Drivers need to be more attentive

It’s 6 p.m. and I’m walking on the bridge my best friend and I usually take near and around Highway 4. We get to the first out of two crosswalks and we hesitate, worried about our safety. It’s that time when people are getting off of work, which means traffic and careless drivers. When the light indicated it was our turn to cross the street we were met with inconsiderate drivers who sped past us despite the red light.

When drivers are in a rush and trying to turn when you’re on signal as a pedestrian to cross the street, it makes one wonder if all drivers in the city are that careless.

According to an article from the New York Times, researchers from Purdue University found after surveying 1000 motorists “many drivers are cynical about the safety benefits of driving within speed limits.” I suppose this means most drivers don’t trust the laws that have been put in place to ensure the safety of both drivers and pedestrians, so they break the rules by speeding and running red lights, thinking that the rules of the road are insignificant.

But why take that risk? I get it, you’re getting off work but if you see the white signal for a pedestrian to walk, you must stop and be patient.

Whenever I hear about hit-and-run accidents it’s usually elderly people and some of these accidents could have possibly been avoided by slowing down. According to an article on, “older walkers are twice as likely to die from motor vehicle injuries than people ages 34 and younger.” I’m only 20 years old and my life could flash before my eyes because of careless drivers.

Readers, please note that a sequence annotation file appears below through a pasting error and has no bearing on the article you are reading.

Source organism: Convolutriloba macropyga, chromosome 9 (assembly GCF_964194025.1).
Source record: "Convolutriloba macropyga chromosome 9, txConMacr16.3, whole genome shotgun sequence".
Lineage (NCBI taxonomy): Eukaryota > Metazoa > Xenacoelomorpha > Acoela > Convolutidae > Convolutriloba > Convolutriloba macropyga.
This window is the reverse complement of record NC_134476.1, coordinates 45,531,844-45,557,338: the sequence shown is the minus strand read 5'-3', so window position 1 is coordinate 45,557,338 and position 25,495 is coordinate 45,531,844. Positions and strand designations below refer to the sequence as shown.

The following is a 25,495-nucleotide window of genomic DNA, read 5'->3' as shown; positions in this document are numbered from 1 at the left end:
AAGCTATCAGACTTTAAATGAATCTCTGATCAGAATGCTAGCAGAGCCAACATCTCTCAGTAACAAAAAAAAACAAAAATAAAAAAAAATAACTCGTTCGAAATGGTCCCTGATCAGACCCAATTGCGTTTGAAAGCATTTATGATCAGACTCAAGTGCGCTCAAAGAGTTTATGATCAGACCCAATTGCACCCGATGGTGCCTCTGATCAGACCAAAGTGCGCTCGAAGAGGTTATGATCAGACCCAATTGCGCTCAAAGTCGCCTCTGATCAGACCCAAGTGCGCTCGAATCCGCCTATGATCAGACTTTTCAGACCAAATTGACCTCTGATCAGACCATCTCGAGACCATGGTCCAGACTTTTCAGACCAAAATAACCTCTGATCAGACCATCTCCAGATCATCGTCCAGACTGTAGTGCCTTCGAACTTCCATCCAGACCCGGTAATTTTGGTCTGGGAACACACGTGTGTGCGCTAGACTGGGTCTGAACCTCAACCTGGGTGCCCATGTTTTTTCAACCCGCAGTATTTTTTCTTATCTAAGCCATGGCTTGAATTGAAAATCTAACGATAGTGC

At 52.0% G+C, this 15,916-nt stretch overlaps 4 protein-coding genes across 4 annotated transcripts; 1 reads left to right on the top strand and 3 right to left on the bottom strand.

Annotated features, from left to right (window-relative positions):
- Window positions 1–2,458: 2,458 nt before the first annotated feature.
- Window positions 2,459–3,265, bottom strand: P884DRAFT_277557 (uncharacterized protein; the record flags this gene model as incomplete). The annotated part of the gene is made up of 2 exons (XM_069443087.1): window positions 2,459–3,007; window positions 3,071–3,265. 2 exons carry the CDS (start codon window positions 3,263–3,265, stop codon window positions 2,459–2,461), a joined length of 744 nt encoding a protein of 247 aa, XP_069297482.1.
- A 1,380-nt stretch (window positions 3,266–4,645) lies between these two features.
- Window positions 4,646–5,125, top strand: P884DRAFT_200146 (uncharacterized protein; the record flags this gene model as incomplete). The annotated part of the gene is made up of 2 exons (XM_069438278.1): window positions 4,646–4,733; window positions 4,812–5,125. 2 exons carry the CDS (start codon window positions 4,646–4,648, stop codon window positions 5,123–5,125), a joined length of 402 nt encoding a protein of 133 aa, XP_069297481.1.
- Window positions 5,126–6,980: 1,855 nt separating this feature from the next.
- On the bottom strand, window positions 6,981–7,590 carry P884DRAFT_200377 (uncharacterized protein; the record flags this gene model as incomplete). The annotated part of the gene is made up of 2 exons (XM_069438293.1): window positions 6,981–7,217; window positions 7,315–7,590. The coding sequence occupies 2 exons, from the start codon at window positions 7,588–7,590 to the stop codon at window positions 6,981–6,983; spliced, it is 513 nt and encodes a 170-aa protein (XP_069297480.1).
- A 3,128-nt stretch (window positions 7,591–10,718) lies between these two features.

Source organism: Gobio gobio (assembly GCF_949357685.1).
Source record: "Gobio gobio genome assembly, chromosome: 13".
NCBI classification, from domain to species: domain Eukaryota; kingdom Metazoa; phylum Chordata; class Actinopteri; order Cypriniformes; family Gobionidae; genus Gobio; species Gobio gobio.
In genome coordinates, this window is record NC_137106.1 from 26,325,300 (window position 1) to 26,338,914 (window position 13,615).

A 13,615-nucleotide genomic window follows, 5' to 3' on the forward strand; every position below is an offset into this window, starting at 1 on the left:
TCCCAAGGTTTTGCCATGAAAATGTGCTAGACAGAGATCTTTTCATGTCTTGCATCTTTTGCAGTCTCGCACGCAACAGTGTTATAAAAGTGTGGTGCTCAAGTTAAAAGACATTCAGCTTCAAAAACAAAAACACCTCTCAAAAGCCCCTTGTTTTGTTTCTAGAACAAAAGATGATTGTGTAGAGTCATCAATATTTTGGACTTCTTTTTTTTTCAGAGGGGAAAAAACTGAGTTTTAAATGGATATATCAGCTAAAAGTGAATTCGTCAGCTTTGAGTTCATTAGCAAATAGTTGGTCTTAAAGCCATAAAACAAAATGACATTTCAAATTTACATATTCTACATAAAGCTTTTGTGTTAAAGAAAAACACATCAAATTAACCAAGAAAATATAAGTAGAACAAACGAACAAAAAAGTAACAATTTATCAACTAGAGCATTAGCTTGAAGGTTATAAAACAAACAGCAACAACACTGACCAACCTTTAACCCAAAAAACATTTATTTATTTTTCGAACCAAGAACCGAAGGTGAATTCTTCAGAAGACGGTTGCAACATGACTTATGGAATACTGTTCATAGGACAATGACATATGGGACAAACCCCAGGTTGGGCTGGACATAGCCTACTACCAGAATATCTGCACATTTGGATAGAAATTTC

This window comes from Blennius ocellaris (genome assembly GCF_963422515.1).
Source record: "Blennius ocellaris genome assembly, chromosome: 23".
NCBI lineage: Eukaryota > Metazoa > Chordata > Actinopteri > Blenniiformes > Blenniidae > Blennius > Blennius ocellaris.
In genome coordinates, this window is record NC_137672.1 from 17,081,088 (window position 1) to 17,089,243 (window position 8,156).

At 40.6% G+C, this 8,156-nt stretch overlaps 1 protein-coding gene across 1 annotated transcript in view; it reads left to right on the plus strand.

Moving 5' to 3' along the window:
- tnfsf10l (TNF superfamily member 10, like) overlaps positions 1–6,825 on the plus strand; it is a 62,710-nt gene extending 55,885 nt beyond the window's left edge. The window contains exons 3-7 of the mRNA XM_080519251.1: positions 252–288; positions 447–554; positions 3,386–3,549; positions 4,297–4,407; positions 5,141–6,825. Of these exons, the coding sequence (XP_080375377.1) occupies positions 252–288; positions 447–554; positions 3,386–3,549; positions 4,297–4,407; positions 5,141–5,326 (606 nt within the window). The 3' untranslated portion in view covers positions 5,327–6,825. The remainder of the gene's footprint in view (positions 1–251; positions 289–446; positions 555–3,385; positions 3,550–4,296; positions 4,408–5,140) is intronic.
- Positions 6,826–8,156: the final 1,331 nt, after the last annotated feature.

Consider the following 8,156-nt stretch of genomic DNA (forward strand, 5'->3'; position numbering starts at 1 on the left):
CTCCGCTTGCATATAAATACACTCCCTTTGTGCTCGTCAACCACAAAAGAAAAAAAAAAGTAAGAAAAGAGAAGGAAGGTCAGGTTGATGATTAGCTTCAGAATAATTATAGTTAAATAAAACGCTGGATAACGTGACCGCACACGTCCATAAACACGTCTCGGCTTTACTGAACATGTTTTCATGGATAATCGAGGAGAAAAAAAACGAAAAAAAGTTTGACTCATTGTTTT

“Older adults may account for the higher fatality rate because they’re less likely to recover from their injuries.” It is twice as bad if your ages 34 and up. I am a generally cautious when walking, especially when it comes to crossing other areas. Sometimes I have to glare at a driver to make sure I have their attention and that they see me.

Drivers tend to fly with their cars unnecessarily and there are barely any highway patrolmen out to catch them, so they get away with speeding. According to an article from The New York Times, “notably getting stopped for speeding doesn’t seem to have an effect on whether or not a person speeds again.”

A ticket won’t stop a driver from learning to watch the speed limit. Sadly, reckless drivers make me wonder if I should resume my driving lessons with my mom. Even if I’m in a vehicle myself I get paranoid and I’m usually the passenger.

Pedestrians might resort to jaywalking to keep from getting hit by a car but it could make things worse.

Yes pedestrians can be just as impatient or inattentive as some drivers. The streets could be clear but that could quickly change and suddenly you could be injured. The hand red signal is stop, the white signal of a figure is walk and the countdown to how many seconds you have to walk starts but its understandable if pedestrians don’t know the signals well. “Many pedestrians assume-wrongly it turns out that the countdown is designed to tell you how much time you have to clear the intersection, so you can make an informed decision on whether to cross the street or wait.”

Sometimes the way a crosswalk is built could confuse pedestrians and could mistake it as the right way to cross. But overall, drivers should be considerate to pedestrians and pedestrians should be considerate to drivers. It’s a two way street with circumstances, both sides could be in danger.